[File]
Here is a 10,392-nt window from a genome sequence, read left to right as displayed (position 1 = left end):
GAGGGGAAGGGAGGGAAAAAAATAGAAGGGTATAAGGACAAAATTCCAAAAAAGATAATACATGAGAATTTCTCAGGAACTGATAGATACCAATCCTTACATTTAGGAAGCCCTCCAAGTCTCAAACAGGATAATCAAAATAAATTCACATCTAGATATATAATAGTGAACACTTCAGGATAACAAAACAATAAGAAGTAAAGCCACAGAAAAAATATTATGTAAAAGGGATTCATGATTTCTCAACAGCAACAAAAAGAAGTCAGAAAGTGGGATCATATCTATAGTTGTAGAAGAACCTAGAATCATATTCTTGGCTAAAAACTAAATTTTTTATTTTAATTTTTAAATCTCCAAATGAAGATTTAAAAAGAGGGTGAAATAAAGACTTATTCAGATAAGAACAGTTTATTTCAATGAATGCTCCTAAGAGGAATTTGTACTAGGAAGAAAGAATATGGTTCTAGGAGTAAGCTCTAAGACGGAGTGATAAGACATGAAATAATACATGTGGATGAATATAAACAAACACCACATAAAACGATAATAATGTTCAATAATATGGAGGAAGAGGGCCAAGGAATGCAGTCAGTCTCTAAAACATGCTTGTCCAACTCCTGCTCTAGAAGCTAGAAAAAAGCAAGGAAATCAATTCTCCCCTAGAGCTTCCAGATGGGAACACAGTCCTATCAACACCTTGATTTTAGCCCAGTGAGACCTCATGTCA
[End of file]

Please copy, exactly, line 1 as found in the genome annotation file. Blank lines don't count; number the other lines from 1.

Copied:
Here is a 10,392-nt window from a genome sequence, read left to right as displayed (position 1 = left end):